Legato Playing

    Finger Closing. Good legato is dependent on closing the keys exactly, using all required fingers simultaneously with the correct amount of pressure. Although we don’t want to hear fingers slapping the keys (heavy fingers), it is also important not to use ultra-light fingers either. This will have a detrimental effect on intonation and can cause squeaking. It is better to think about playing without tension than with ultra-light fingers. Try the following exercises slowly to help improve your legato: Start with C3. Have students take their fingers as far away from the clarinet as possible. Have them slowly bring the left forefinger down to close the B1 tone hole. Make sure they don’t “plop” their fingers down or make their fingers too light, so as to cause a slide. Have them slowly place the forefinger back to the starting position. Now have them go from C3 to A3 and repeat this pattern all the way down to D2. Remind students to avoid making a gliss or slide. Try to gauge the closing action so that it accelerates as they approach the tone hole and make sure their fingers have enough strength in the closing to avoid a slide.

    Finger Lifting. Good legato is also dependent on a good clean finger lift. This has to be in character with the music. Finger weight – both in closing and opening the clarinet keys – must be in character with the music. However a few rules apply when lifting fingers.

    Finger movement must be sufficiently quick to avoid a glissando effect. Listen carefully while having the student play slowly. The quickness of the finger lift should be such that the change between notes is not noticeable. That is, the pitch change should be immediate – not glide from note to note.

    Finger Shape. In my opinion, the best finger shape is with fingers gently and slightly curved. I always have my students keep their little fingers above C2 in the left hand and C#2 in the right hand. This avoids stretching and overextending their fingers. The Perier 331 Journalistic Exercises, pages one and two, are helpful for developing a good hand position. The Rubank Advanced Method finger exercises are a good place to practice developing a good hand position for the intermediate level clarinetist. Slowly going from F1 to C1 and ascending from that as a starting point is a good way for beginning clarinetists to correctly learn good hand position right from the start.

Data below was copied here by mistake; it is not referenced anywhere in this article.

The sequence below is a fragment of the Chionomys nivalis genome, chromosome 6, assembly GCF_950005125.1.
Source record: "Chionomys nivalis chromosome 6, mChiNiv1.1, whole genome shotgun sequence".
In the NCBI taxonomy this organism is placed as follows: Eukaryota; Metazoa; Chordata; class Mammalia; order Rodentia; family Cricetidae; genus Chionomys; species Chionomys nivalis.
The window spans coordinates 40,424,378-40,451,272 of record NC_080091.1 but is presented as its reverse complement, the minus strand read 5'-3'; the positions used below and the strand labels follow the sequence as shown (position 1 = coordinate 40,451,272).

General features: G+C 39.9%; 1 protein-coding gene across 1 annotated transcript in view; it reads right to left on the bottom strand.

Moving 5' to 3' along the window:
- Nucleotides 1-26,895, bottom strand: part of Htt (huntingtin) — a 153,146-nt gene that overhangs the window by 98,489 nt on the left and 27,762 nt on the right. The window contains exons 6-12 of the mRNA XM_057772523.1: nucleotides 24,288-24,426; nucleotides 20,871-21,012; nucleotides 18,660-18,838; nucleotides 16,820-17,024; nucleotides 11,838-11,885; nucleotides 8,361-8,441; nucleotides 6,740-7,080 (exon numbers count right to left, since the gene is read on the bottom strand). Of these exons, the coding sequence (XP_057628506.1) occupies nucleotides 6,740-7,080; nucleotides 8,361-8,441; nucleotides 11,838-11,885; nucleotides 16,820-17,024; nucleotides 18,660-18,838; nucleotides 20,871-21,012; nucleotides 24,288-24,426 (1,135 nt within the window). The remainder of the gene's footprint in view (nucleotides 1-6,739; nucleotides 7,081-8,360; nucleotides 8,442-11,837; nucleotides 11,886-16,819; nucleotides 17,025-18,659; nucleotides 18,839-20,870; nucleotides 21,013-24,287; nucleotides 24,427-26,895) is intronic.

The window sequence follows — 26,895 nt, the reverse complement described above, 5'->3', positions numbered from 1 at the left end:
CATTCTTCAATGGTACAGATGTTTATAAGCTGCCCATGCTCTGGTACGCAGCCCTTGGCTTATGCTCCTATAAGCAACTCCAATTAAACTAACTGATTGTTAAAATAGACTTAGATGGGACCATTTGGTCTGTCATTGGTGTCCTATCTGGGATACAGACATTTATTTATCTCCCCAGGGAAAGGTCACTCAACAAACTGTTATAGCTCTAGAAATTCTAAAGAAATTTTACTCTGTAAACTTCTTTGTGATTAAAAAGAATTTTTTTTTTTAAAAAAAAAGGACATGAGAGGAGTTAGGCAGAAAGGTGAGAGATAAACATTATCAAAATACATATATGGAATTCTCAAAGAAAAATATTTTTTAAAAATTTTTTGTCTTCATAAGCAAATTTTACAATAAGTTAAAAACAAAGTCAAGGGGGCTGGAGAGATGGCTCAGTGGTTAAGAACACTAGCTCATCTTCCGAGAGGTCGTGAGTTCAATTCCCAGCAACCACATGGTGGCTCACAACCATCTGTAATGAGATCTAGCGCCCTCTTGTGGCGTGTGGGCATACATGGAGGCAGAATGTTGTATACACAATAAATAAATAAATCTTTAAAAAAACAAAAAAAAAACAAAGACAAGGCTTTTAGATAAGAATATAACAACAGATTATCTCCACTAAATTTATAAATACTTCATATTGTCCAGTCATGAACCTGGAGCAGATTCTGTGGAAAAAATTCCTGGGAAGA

Suggested Studies

  • Rose 32 Etudes #31, #28, #23.
  • Jean Jean Etudes, Progressives et Melodiques #35, #29, #31.
  • Perier Studies #22, #18, #16.

    The Reed

    Much has been written and discussed about reeds. I truly believe that reeds are blamed for a lot of problems that actually lie elsewhere.

    First Preparation. Instruct students to select three or four reeds from the box. Have them play on the first reed for 10 minutes then rub it with the index finger. Next, they should set the first reed upside down to dry and do the same for the other three reeds. Remind students to rub the reeds before they dry. Have students repeat this process the next time they play these reeds. Adjustments to the reeds should not be made at this time. Repeat the same procedure one more time. The fourth time students play these reeds they can start making adjustments to the reed.

    Each reed is different. Students must find the best position for each reed on the mouthpiece. Playing the reed and moving it to different positions will yield a higher percentage of playable reeds than trying to keep a perfectly centered reed. This also holds true for reeds that are “broken in,” and for the ligature. Have students try the ligature in different positions. It does not necessarily have to be below the etched mark on the mouthpiece. Let students try different ligatures to see what works best for them. They should trust their own ears.

    For the less experienced student, concepts previously presented should be applied to music under study.

    Closing Comments

    Credit must be given to Joseph Allard, of the Julliard School, and Leon Russianoff, the great clarinet teacher, for originating some of the concepts presented. I have tried to expand and clarify these concepts so that they can be readily implemented at all levels in both a private and group setting.

    Stanley Topfer has performed with symphony orchestras and ensembles throughout the United Stated and Canada. He was principal clarinetist of the Gateway Symphony of St. Louis, where he appeared as a soloist many times. He has also performed as a member of the St. Louis Symphony, the New England Music Festival Orchestra, both as principal clarinetist and soloist, and is the recipient of the American Guild of Musical Artists Award. Topfer has studied with Joseph Allard, Stanley Drucker, and Leon Russianoff.